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By Matt Hadro | November 14, 2011 | 7:10 PM EST

On Monday's The Situation Room, CNN's Wolf Blitzer asked a female guest if she had a "problem" with Herman Cain's comment about a "manly" man not eating pizza loaded with vegetables.   

Cain made the remark in an interview with GQ magazine -- a men's magazine -- where he was asked specifically "What can you tell about a man by the type of pizza that he likes?" Cain then answered what pizza he thought a "manly man" would like – not what a woman should or shouldn't like.

By Ken Shepherd | November 14, 2011 | 6:50 PM EST

Worrying that there are "[t]oo many lingering questions about his conduct with women," the Washington Post editorial board complained in the November 14 edition that GOP presidential hopeful Herman Cain failed to satisfactorily answer reporter Maria Bartiromo's "legitimate question" at last week's CNBC debate: "Why should the American people hire a president if they feel there are character issues?"

"If the accusations are true, they depict a man who attempted to use his position of power to coerce sexual favors from subordinates or vulnerable women," the Post lectured, concluding that "[T]he public has a right to as much information as possible to weigh the competing accounts and to make a determination about Mr. Cain's fitness for office," even if, in fact, "The truth may be impossible to discern."

But in 1994, the Post's editorial board had a decidedly different take about Paula Jones's allegations of sexual misconduct by President Bill Clinton.

By Scott Whitlock | November 14, 2011 | 5:14 PM EST

Good Morning America co-host Robin Roberts bashed her own network, Monday, decrying GMA's obsession with tabloid stories. In a Daily Beast article, she lamented, "I’ll be honest, it’s been an adjustment for me, the lighter fare...I want to be No. 1. I don’t want to sell my soul to the devil to be No. 1."

The Howard Kurtz piece contained several gossipy nuggets, including a possible icy relationship between Roberts and co-host George Stephanopoulos. Kurtz related that the two "almost never chat during the show when the cameras are off, with Stephanopoulos usually tapping on his BlackBerry."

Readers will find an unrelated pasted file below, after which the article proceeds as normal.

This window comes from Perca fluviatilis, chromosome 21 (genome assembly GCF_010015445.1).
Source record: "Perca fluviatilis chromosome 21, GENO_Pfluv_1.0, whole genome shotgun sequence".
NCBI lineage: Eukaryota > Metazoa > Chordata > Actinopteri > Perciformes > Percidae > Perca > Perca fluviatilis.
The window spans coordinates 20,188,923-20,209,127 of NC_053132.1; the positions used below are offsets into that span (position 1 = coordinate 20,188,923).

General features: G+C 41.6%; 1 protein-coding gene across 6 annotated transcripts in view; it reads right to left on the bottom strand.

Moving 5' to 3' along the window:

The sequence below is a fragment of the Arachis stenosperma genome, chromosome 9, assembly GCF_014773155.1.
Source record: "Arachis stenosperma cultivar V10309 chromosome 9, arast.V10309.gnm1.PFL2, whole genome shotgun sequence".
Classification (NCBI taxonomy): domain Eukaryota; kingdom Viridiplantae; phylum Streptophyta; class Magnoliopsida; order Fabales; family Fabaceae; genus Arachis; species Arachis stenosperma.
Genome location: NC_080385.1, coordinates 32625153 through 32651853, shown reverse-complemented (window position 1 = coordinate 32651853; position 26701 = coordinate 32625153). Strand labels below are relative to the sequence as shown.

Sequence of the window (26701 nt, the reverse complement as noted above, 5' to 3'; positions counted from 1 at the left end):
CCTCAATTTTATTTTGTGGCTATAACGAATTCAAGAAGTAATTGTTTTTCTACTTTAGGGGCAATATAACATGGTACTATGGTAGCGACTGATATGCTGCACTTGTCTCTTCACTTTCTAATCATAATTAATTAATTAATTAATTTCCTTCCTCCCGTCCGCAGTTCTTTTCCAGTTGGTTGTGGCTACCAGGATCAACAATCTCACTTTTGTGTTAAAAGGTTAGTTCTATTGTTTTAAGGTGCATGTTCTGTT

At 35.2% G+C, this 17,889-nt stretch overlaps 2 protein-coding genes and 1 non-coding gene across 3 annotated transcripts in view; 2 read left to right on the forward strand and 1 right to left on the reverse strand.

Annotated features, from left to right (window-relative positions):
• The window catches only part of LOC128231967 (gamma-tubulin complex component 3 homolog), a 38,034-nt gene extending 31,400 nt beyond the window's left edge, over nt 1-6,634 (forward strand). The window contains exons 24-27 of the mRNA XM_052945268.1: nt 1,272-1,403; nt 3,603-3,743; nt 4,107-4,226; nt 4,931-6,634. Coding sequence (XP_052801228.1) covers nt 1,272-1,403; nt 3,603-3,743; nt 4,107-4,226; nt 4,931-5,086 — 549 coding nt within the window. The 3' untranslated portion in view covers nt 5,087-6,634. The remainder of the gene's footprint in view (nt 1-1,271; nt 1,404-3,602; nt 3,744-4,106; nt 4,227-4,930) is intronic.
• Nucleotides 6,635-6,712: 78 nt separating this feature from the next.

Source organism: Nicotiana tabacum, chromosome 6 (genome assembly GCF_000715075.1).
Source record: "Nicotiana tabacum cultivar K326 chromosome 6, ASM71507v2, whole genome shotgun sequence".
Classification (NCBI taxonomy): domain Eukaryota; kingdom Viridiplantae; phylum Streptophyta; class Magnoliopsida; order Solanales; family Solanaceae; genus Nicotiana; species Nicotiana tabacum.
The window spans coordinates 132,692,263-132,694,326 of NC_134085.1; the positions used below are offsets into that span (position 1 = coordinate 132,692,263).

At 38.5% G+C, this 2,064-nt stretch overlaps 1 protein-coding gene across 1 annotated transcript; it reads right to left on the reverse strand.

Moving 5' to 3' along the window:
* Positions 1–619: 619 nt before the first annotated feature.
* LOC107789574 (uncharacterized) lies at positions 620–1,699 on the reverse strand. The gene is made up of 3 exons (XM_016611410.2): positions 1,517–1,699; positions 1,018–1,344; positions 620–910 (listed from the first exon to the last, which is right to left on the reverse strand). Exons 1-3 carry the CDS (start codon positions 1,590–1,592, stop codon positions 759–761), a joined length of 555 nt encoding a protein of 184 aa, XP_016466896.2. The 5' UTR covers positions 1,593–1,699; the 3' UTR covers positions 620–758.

By Ken Shepherd | November 14, 2011 | 4:24 PM EST

In January 2011 after the Gabrielle Giffords shooting, MSNBC's Richard Lui wondered, "Is it time to rethink the Second Amendment?"

His new colleague Alex Wagner doesn't even think there's a question about it.

"I'm going to be pilloried for this," the Now with Alex Wagner host told Bill Maher on the November 4 edition of HBO's Real Time, explaining that she thinks the Constitution should be amended to take out the individual's right to keep and bear arms (h/t Real Clear Politics; video at link):

By Matt Hadro | November 14, 2011 | 4:07 PM EST

Multiple times on Tuesday, CNN touted a musician who quietly played a song about Occupy Wall Street at an APEC dinner attended by President Obama and other world leaders.

Hawaiian musician Makana performed in the background during Saturday's APEC dinner and wore a t-shirt that read "Occupy With Aloha." He sang softly and repeated the song over and over that was a tribute to Occupy Wall Street protesters. "We'll occupy the streets, we'll occupy the courts," Makana sang in a brief clip provided by CNN.

By Jack Coleman | November 14, 2011 | 3:59 PM EST

Will Herman Cain ever catch on that certain subjects -- such as the alleged sanctity of Anita Hill's sexual harassment allegations against then-Supreme Court nominee Clarence Thomas -- are no joking matter? (video and audio clips after page break)

By Matthew Balan | November 14, 2011 | 3:47 PM EST

On Monday's Early Show, CBS's Rebecca Jarvis wondered if Newt Gingrich would "have to play a little more dirty...to take on the other GOP contenders to win the bid." Bob Schieffer replied cynically that Gingrich would "save his criticism for attacking the media, which is always the safe thing to do." Chris Wragge prompted the former Speaker to criticize Herman Cain and Rick Perry on Friday, but he didn't bite.

Jarvis brought on the Face The Nation host for his take on Republican presidential debate hosted by CBS and National Journal on Saturday. Near the end of the interview, the fill-in anchor raised how Gingrich was "gaining momentum" and that he "held true to this no real confrontation with the other candidates" during the debate. She then directed her "dirty" question to Schieffer.

By Clay Waters | November 14, 2011 | 3:27 PM EST

A hostile New York Times Sunday Magazine profile of GOP presidential hopeful Herman Cain by T.A. Frank compared his policy knowledge unfavorably to that of Britney Spears: “...to say that Herman Cain has an imperfect grasp of policy would be unfair not only to George W. Bush in 1999 but also to Britney Spears in 1999. Herman Cain seems like someone who, quite frankly, has never opened a newspaper.”

Frank has written for liberal magazines like Washington Monthly and The New Republic, and his long profile of Cain (who Frank never actually spoke with), “‘I Still Don’t Plan On Going to Any Political-Correctness School,'” was hostile from the start.

By Ken Shepherd | November 14, 2011 | 3:02 PM EST

Some 24 hours before taking to the air for the debut of "Now with Alex Wagner," the MSNBC host tweeted a snarky comment about sexual harassment being a "lucrative side gig" for GOP presidential hopeful Herman Cain, who "raised $9M in Oct."